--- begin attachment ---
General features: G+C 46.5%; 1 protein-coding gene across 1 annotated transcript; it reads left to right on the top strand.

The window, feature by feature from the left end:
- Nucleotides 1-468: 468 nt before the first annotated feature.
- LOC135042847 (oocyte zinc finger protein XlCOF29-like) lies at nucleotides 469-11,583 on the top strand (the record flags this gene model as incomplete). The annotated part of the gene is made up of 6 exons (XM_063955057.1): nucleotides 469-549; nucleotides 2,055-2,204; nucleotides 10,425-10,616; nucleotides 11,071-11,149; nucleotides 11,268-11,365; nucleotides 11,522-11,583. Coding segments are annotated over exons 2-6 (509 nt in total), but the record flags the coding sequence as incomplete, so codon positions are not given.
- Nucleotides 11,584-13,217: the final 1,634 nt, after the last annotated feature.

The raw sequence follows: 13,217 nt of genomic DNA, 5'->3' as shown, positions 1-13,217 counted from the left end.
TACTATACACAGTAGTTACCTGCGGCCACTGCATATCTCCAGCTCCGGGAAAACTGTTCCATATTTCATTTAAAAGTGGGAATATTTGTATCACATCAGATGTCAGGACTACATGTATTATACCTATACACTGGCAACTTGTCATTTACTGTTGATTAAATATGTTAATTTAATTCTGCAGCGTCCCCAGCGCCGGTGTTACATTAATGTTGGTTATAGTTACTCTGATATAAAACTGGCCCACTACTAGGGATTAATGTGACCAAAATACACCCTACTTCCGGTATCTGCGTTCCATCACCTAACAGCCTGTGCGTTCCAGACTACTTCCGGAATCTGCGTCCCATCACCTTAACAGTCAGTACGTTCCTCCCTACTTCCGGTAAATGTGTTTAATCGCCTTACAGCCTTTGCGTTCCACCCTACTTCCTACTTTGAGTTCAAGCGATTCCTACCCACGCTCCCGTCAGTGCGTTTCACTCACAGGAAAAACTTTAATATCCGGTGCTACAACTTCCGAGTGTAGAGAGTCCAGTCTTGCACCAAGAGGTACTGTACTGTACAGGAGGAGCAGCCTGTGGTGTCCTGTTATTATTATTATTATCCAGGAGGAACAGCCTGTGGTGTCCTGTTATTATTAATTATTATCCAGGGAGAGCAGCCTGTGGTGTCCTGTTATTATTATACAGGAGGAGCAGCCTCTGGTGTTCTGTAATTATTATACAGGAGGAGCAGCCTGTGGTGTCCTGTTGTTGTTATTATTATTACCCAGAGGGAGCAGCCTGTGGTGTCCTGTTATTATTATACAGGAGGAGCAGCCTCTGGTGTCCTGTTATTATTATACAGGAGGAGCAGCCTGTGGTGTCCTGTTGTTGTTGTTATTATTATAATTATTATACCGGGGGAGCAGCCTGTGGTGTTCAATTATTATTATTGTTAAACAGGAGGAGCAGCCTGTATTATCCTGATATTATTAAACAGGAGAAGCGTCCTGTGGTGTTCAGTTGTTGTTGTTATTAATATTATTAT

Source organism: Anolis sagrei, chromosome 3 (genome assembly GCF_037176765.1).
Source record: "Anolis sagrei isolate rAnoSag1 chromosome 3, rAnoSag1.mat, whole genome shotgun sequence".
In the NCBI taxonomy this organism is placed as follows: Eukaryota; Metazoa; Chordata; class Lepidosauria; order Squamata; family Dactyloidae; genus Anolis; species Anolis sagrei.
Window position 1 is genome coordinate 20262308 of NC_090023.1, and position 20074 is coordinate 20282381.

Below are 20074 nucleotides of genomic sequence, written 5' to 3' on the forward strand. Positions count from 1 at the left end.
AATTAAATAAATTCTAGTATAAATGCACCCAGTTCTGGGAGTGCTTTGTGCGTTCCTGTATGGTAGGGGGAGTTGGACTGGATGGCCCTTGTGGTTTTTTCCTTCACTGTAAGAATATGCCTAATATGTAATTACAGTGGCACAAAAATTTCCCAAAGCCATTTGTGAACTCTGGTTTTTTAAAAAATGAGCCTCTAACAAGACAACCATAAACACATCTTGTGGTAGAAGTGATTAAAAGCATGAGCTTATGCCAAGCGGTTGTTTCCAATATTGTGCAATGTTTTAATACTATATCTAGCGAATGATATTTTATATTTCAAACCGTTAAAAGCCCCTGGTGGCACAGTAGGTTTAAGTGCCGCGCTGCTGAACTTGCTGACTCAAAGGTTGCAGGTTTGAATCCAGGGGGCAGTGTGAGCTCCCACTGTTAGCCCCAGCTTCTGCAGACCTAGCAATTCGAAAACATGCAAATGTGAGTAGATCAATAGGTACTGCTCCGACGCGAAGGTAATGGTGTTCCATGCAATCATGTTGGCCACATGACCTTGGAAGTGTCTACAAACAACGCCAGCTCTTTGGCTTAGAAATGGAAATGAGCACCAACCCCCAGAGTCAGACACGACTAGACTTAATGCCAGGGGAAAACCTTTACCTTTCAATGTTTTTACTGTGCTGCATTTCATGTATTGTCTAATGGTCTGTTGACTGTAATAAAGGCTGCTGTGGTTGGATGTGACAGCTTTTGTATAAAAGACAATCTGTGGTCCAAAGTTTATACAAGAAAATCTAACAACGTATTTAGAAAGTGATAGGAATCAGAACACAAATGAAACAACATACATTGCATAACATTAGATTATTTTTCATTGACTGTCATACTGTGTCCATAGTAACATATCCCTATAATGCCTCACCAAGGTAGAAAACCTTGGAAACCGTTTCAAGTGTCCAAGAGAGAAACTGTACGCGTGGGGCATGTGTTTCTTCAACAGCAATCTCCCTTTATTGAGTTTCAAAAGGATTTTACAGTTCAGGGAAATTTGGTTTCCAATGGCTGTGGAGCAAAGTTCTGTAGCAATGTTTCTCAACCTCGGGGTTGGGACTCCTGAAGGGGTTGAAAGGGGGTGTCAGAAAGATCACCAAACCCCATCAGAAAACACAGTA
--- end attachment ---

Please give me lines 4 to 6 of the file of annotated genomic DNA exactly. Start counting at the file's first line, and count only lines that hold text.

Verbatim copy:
- LOC135042847 (oocyte zinc finger protein XlCOF29-like) lies at nucleotides 469-11,583 on the top strand (the record flags this gene model as incomplete). The annotated part of the gene is made up of 6 exons (XM_063955057.1): nucleotides 469-549; nucleotides 2,055-2,204; nucleotides 10,425-10,616; nucleotides 11,071-11,149; nucleotides 11,268-11,365; nucleotides 11,522-11,583. Coding segments are annotated over exons 2-6 (509 nt in total), but the record flags the coding sequence as incomplete, so codon positions are not given.
- Nucleotides 11,584-13,217: the final 1,634 nt, after the last annotated feature.

The raw sequence follows: 13,217 nt of genomic DNA, 5'->3' as shown, positions 1-13,217 counted from the left end.